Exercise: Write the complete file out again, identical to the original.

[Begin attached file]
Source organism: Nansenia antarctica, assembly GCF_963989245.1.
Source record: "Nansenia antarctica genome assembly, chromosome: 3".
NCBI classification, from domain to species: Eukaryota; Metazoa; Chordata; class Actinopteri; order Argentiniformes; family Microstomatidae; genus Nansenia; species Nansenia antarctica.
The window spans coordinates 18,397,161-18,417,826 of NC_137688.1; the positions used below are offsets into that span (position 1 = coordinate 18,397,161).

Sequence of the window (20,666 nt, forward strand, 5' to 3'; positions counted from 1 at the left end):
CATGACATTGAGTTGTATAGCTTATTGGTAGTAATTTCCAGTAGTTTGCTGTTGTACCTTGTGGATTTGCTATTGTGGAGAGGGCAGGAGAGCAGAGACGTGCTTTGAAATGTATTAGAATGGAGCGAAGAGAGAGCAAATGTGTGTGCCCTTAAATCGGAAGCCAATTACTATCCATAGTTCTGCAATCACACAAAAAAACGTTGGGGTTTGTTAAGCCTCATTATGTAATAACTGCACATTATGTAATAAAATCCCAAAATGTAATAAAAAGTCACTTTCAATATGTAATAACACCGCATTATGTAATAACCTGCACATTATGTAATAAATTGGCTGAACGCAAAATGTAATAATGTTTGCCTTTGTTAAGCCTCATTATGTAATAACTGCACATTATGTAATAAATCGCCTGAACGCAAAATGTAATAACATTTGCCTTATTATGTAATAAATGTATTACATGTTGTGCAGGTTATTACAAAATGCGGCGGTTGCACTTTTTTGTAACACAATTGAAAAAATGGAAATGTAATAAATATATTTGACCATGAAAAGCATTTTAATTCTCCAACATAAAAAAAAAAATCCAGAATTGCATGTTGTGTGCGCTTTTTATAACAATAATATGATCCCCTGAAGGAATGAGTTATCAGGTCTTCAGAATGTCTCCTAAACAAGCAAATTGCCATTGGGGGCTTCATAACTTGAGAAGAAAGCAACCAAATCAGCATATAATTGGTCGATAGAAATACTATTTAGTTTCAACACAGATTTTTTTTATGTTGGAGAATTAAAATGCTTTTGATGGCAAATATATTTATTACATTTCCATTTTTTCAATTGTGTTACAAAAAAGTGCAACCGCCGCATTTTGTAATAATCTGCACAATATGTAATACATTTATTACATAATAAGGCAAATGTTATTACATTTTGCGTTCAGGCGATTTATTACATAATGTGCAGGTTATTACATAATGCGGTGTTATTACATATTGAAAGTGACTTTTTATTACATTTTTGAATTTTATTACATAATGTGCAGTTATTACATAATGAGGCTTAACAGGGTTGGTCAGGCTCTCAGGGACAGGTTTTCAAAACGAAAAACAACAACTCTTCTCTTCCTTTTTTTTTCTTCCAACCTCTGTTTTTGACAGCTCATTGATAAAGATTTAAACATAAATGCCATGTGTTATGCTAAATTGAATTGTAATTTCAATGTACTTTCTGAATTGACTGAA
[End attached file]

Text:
Source organism: Nansenia antarctica, assembly GCF_963989245.1.
Source record: "Nansenia antarctica genome assembly, chromosome: 3".
NCBI classification, from domain to species: Eukaryota; Metazoa; Chordata; class Actinopteri; order Argentiniformes; family Microstomatidae; genus Nansenia; species Nansenia antarctica.
The window spans coordinates 18,397,161-18,417,826 of NC_137688.1; the positions used below are offsets into that span (position 1 = coordinate 18,397,161).

Sequence of the window (20,666 nt, forward strand, 5' to 3'; positions counted from 1 at the left end):
CATGACATTGAGTTGTATAGCTTATTGGTAGTAATTTCCAGTAGTTTGCTGTTGTACCTTGTGGATTTGCTATTGTGGAGAGGGCAGGAGAGCAGAGACGTGCTTTGAAATGTATTAGAATGGAGCGAAGAGAGAGCAAATGTGTGTGCCCTTAAATCGGAAGCCAATTACTATCCATAGTTCTGCAATCACACAAAAAAACGTTGGGGTTTGTTAAGCCTCATTATGTAATAACTGCACATTATGTAATAAAATCCCAAAATGTAATAAAAAGTCACTTTCAATATGTAATAACACCGCATTATGTAATAACCTGCACATTATGTAATAAATTGGCTGAACGCAAAATGTAATAATGTTTGCCTTTGTTAAGCCTCATTATGTAATAACTGCACATTATGTAATAAATCGCCTGAACGCAAAATGTAATAACATTTGCCTTATTATGTAATAAATGTATTACATGTTGTGCAGGTTATTACAAAATGCGGCGGTTGCACTTTTTTGTAACACAATTGAAAAAATGGAAATGTAATAAATATATTTGACCATGAAAAGCATTTTAATTCTCCAACATAAAAAAAAAAATCCAGAATTGCATGTTGTGTGCGCTTTTTATAACAATAATATGATCCCCTGAAGGAATGAGTTATCAGGTCTTCAGAATGTCTCCTAAACAAGCAAATTGCCATTGGGGGCTTCATAACTTGAGAAGAAAGCAACCAAATCAGCATATAATTGGTCGATAGAAATACTATTTAGTTTCAACACAGATTTTTTTTATGTTGGAGAATTAAAATGCTTTTGATGGCAAATATATTTATTACATTTCCATTTTTTCAATTGTGTTACAAAAAAGTGCAACCGCCGCATTTTGTAATAATCTGCACAATATGTAATACATTTATTACATAATAAGGCAAATGTTATTACATTTTGCGTTCAGGCGATTTATTACATAATGTGCAGGTTATTACATAATGCGGTGTTATTACATATTGAAAGTGACTTTTTATTACATTTTTGAATTTTATTACATAATGTGCAGTTATTACATAATGAGGCTTAACAGGGTTGGTCAGGCTCTCAGGGACAGGTTTTCAAAACGAAAAACAACAACTCTTCTCTTCCTTTTTTTTTCTTCCAACCTCTGTTTTTGACAGCTCATTGATAAAGATTTAAACATAAATGCCATGTGTTATGCTAAATTGAATTGTAATTTCAATGTACTTTCTGAATTGACTGAA